Should insurance brokers and executives running insurance companies stand up for their insurance customers? While the comments section is sometimes passed over, I noted that a premier insurance broker, Irene Ochoa, stood up for insurance customers when responding to an article in Claims Journal, Viewpoint: J.S. Held CEO Refutes ‘Claims Surrogate’ Label.
There is one sentence my marketing team certainly wants me to boldly quote from Held’s article:
William F ‘Chip’ Merlin is both a nationally known and a respected advocate for policyholders who raises timely issues in his blog.
I am certain there exist some skeptical insurance claims executives wondering what secret information I hold over Jon Held.
Still, the point of my blogs, The Big Insurance Claims Trend—Moving From In-House Adjuster Excellence to Surrogate Unlicensed Claims Professionals, and Is JS Held a Claim Surrogate? Do Not Miss Today’s Tuesday At 2 With Chip Merlin, is that property insurance claims adjusters are important. They are needed at the loss site immediately after the claim. They need extensive training and motivation to get the full amount of the benefits owed to the policyholder right away. Property insurance adjusters fulfill the promise of the policy when they promptly and properly fulfill the adjustment function.
So, where are they? Why are so many overworked and leaving the industry? Why do we more often see them leaving the claims function to others or making no decision at all? We need great property insurance claims adjusters. Their role is important.
Perhaps I should simply let others do the writing for me. Responding to Jon Held, insurance broker Irene Ochoa eloquently wrote:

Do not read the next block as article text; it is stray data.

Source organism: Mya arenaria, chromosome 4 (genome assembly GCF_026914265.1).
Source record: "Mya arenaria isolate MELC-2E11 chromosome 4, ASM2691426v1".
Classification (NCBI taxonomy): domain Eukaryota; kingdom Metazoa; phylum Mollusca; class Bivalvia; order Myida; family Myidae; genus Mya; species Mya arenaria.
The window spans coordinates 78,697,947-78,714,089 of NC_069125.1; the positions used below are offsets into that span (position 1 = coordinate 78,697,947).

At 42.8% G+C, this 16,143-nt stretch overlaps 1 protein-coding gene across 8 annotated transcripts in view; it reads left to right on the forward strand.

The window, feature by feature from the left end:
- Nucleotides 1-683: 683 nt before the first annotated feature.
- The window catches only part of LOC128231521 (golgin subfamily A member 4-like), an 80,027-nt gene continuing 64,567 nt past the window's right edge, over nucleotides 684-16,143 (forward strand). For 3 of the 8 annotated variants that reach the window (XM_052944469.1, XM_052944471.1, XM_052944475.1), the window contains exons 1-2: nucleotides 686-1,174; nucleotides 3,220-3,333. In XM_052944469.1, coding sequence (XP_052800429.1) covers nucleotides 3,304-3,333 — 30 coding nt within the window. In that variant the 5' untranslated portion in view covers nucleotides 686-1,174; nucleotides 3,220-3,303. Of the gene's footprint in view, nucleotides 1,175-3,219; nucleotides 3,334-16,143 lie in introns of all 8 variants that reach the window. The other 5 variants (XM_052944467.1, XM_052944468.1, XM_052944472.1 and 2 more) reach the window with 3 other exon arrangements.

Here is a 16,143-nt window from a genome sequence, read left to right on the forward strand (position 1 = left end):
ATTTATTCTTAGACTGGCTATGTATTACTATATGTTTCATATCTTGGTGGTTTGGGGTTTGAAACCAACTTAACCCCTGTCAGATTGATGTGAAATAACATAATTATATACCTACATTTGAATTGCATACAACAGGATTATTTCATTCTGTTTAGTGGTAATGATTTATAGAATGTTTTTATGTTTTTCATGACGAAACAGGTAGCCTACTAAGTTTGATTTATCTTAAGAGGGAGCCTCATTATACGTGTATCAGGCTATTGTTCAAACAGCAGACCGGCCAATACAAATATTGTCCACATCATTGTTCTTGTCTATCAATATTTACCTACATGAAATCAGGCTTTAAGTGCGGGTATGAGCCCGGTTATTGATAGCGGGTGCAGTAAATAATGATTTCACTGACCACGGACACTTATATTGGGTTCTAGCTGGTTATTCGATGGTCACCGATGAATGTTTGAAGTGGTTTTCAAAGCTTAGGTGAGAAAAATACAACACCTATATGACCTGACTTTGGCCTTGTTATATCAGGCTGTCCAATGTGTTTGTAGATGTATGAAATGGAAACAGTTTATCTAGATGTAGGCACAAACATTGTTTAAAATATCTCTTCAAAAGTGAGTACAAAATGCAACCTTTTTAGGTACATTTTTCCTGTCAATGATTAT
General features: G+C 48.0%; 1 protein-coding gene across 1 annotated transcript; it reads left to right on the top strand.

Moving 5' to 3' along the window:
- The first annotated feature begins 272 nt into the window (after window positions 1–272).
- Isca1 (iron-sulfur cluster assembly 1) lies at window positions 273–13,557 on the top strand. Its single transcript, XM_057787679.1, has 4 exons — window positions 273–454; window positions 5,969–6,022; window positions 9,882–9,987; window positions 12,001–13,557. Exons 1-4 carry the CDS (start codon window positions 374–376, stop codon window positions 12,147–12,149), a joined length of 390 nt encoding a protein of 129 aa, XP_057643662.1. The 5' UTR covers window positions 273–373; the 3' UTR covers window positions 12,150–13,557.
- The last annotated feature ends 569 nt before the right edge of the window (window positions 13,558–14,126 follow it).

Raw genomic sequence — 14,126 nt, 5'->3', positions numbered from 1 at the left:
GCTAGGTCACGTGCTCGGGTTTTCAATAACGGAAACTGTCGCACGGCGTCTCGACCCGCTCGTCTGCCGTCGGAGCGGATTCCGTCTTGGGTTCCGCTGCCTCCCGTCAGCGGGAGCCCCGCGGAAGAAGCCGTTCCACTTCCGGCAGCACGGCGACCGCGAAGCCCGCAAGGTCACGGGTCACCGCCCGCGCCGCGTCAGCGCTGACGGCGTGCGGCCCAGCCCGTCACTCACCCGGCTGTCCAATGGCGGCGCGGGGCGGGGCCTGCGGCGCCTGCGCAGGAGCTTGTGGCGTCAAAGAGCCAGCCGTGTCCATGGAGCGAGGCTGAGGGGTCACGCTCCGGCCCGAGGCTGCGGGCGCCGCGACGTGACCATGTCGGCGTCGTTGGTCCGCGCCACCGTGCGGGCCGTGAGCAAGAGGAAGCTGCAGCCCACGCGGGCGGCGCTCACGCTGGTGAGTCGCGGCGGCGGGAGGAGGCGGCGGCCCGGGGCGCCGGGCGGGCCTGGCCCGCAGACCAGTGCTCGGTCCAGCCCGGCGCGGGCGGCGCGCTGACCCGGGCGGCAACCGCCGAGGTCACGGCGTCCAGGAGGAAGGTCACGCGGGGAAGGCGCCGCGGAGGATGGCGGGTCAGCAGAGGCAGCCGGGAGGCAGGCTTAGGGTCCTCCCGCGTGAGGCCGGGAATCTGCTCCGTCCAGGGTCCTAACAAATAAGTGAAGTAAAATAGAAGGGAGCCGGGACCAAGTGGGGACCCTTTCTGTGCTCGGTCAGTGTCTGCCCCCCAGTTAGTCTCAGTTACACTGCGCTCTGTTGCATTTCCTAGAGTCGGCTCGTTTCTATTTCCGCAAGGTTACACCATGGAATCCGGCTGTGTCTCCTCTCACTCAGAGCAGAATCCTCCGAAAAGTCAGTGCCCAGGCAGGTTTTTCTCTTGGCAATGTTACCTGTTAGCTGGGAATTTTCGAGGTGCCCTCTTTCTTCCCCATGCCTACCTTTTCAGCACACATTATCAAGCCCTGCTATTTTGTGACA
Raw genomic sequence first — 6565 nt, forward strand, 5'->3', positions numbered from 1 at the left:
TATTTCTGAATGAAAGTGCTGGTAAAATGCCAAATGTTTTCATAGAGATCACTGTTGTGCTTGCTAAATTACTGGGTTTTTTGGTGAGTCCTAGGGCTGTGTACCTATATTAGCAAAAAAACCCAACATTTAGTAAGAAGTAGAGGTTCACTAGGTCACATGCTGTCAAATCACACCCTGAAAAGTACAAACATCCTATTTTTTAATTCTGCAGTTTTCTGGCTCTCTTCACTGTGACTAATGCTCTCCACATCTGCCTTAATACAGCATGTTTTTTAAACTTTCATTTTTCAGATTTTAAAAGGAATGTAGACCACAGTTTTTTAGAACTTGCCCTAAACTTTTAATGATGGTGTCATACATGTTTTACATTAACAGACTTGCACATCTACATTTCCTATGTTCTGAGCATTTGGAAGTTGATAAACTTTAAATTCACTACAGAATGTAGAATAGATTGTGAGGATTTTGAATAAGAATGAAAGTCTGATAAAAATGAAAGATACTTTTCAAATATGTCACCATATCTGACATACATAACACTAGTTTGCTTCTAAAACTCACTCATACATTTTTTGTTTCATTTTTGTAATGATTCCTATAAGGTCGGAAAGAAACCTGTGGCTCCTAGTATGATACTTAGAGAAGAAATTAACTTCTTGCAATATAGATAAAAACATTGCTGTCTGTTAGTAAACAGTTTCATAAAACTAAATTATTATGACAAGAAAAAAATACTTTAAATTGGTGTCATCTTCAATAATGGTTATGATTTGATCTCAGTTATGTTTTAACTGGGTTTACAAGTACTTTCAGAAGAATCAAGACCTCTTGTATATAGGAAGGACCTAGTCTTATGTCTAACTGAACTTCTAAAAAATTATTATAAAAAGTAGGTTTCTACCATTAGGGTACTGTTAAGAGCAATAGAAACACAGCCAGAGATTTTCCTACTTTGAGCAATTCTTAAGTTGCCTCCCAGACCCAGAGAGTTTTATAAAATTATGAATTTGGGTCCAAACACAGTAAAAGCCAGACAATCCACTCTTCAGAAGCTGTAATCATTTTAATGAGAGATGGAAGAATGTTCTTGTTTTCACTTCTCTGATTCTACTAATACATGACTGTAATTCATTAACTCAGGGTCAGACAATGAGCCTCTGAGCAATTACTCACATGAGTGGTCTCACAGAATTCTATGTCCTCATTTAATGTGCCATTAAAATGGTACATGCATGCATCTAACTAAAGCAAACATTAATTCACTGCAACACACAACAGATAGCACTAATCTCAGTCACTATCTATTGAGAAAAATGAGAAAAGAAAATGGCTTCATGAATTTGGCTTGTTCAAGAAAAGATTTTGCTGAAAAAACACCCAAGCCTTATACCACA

Outsourcing is not new, but the use of ‘trend’ to describe increasing usage seems appropriate, from my perspective, as is Mr. Merlin’s use of ‘surrogate’ in an increasing number of instances. As a broker, I’m privy to both sides of the claim process and witness too many times a practice that, even unintentionally, encourages policyholders to perceive specialty vendors as adjusters or insurance company staff with an ethical and fiduciary duty to them, the policyholder. This is simply not accurate.
The insurance company adjuster must take unquestionable, full-ownership for these responsibilities.
Often, claims are a traumatic, confusing time. Therefore, it is imperative insurance companies make clear (verbal & written) the vendor’s purpose and limitations. It is equally important vendors make clear, as often as necessary, that they are NOT adjusters, they do NOT have authority to limit scope of damage. They CANNOT make coverage determinations or discuss policy coverages, limitations or exclusions. The insurance company adjuster must take full ownership for these adjusting responsibilities, and contrary to Mr. Held’s statement, I hold ‘deliver[ing] the news’ to policyholders in a clear, concise manner supported by policy language, as prescribed by state requirements is unquestionably one of an adjuster’s most basic, important and regulated duties.
Ideally, vendors would stay in their lane, but the simple, common act of limiting a policyholder’s damage description is an inappropriate coverage denial. Because all limitations must be reviewed in full context and supported by policy language. A simple statement of ‘that didn’t happen on the same day’ can also be an inappropriate coverage denial because it requires knowing and appropriately applying that policy’s definition of an occurrence. There are too many ways for a vendor to overstep to be listed here, but you get the idea why insurance adjusters must fully control the process.
Consulting firms may seek to provide clear unbiased opinions and pride them themselves on objectivity and indeed many do just that. However, there are many insurance articles written documenting a less than perfect record. Thankfully, Attorney William F Merlin, a nationally known and respected advocate for policyholders, is well within his lane bringing this issue to our attention. Whatever, our role, we can agree policyholder rights must be protected.
Understanding the view of another is important. Appreciating where another’s perspective comes from is relevant as well. The people selling and marketing the insurance product play just as an important a role, if not more so, than the claims function. After all, if the insurance is not sold, there can be no insurance claim.
In my opinion, listening to agents and brokers views can be very enlightening to those of us slogging through claims disputes.
Thought For The Day
We meet aliens every day who have something to give us. They come in the form of people with different opinions.